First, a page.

Community as an Asset


Published on

Community as an Asset presentation given by Evgeny Morozov at a Transitions Online Training in Prague, May 10, 2008

Published in: Technology, News & Politics
  • Be the first to comment

No Downloads
Total views
On SlideShare
From Embeds
Number of Embeds
Embeds 0
No embeds

No notes for slide

Community as an Asset

  1. 1. Community As an Asset by Evgeny Morozov May 10th, 2008
  2. 8. New Media and Old Media
  3. 9. MSM to New Media
  4. 11. Result: Tipping of Media Scales
  5. 12. Old vs New
  6. 13. Old+New=Social Media
  7. 14. From Public Sphere to Networked Public Sphere
  8. 16. Networked Reflection
  9. 17. Blogsourcing
  10. 18. Sharing ideas in Flat vs Round Worlds
  11. 20. The Bored at Work Network “ Hundreds of millions of bored office workers sit in front of computers forwarding emails, blogging, IMing, and playing on social network sites. These distracted corporate employees have accidentally created the Bored at Work Network (BWN) -- a huge people-powered network with greater even reach than traditional networks like CNN, ABC, or the BBC.” -Jonah Peretti
  12. 21. How many man hours are being spent on playing Solitaire every year?
  13. 22. 9 billion
  14. 23. How many man hours were spent to build Empire State Building?
  15. 24. 7 million
  16. 25. Is there a better way to spend one's office time than Solitaire?
  17. 26. Google Image Labeler
  18. 27. Evolution of Captcha
  19. 29. Soylent Green the Soylent Grid team estimates that Digg users could identify an image approximately every 17 seconds. That's far from fast enough for someone hurrying through their shopping. Belongie estimates that five seconds would be an acceptable turnaround time, so GroZi would need 25 times the CAPTCHA-producing power of Digg University of California at San Diego
  20. 30. Is human interaction becoming more important as technology gets smarter?
  21. 31. Human-based computation It's a technique when a computational process performs its function via outsourcing certain steps to humans (Kosorukoff, 2001)‏
  22. 32. Human-based Computation In traditional computation, a human employs a computer to solve a problem: a human provides a formalized problem description to a computer, and receives a solution to interpret. In human-based computation, the roles are often reversed: the computer asks a person or a large number of people to solve a problem, then collects, interprets, and integrates their solutions .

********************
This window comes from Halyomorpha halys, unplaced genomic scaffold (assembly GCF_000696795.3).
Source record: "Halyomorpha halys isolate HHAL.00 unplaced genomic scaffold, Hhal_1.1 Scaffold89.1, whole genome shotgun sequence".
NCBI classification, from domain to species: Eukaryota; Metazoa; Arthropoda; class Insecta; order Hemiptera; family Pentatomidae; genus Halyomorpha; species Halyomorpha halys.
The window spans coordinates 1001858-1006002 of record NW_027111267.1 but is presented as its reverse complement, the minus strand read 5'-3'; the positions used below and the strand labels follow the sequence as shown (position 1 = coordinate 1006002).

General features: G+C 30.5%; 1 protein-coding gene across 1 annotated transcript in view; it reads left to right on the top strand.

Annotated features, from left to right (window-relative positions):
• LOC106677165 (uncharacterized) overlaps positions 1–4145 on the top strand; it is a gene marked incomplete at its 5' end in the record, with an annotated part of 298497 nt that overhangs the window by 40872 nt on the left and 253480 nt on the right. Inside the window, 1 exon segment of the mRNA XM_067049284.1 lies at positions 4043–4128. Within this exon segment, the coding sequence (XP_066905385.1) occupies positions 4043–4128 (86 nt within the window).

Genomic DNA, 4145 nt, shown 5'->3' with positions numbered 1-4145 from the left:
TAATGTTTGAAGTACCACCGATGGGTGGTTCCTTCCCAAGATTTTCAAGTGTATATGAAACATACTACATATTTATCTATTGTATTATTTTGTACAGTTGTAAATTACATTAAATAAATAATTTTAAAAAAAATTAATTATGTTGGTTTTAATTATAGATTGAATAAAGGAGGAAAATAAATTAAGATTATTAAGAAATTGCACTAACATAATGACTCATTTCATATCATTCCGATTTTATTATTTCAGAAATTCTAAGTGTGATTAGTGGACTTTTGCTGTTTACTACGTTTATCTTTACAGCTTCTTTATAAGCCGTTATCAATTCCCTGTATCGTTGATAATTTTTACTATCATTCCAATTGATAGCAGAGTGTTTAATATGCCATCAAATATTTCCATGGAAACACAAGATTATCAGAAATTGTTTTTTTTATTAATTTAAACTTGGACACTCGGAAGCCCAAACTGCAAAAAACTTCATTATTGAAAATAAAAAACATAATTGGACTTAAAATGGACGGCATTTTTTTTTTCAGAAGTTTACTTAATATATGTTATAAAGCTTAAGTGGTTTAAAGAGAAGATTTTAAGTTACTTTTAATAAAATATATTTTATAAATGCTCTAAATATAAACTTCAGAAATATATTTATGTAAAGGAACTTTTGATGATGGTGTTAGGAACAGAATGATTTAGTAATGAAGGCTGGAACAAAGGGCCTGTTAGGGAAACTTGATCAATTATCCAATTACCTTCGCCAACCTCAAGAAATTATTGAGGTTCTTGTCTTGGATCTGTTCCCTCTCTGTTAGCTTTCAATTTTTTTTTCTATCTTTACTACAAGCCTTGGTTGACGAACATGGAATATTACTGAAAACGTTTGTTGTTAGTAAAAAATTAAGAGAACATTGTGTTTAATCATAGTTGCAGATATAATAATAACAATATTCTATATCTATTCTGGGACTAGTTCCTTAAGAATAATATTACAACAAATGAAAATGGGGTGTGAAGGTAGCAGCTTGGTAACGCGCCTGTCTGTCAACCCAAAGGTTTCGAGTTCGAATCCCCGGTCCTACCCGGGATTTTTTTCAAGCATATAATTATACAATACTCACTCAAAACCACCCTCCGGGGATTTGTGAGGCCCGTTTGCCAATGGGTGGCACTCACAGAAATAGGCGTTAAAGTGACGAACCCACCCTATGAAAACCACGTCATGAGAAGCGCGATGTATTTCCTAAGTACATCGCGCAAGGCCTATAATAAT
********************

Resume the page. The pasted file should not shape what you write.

23. 33. What motivates participants in human-based motivation programs? * Receiving a fair share of the result * Direct monetary compensation (e.g. in Amazon's Mechanical turk, ChaCha Search guide)‏ * Desire to diversify their activity (e.g. "people aren't asked in their daily lives to be creative" [1])‏ * Aesthetic satisfaction * Curiosity, desire to test if it works * Volunteerism, desire to support a cause of the project * Reciprocity, exchange, mutual help * Competitive spirit of a game * Desire to communicate and share knowledge * Desire to share a user innovation to see if someone else can improve on it * Desire to game the system and influence the final result
  24. 34. Individual actions are fine; but what about community actions and on a larger scale?
  25. 37. Crowdsourcing
  26. 38. What is crowdsourcing? ...the act of taking a task traditionally performed by an employee or contractor, and outsourcing it to an undefined, generally large group of people, in the form of an open call
  27. 39. ...but why do we need it?
  28. 40. Too much data
  29. 41. Too much bad data unstructured/poorly formatted
  30. 42. Relevance+Structure Wikipedia=Google, crowdsourced
  31. 50. The Old Model
  32. 51. “ No one knows everything, everyone knows something, all knowledge resides in humanity (i.e. networks/communities” Pierre Levy, 1997
  33. 52. Take Away=Build Networks
  34. 53. FLIRT model of Crowdsourcing <ul><li>F ocus </li></ul><ul><li>L anguage </li></ul><ul><li>I ncentives </li></ul><ul><li>R ules </li></ul><ul><li>T ools </li></ul><ul><li>C reators </li></ul><ul><li>C ritics </li></ul><ul><li>C onnectors </li></ul><ul><li>C rowds </li></ul>
  35. 55. FLIRT model of Crowdsourcing
  36. 56. Focus <ul><li>Issue Area </li></ul><ul><li>Scale of collaboration </li></ul><ul><li>Depth of user control </li></ul>
  37. 57. LANGUAGE <ul><li>Authenticity </li></ul><ul><li>Transparency </li></ul><ul><li>Understand & respect </li></ul><ul><li>context </li></ul><ul><li>customer </li></ul><ul><li>Know social objects & emphasize social verbs </li></ul><ul><li>Show them you’re affected </li></ul>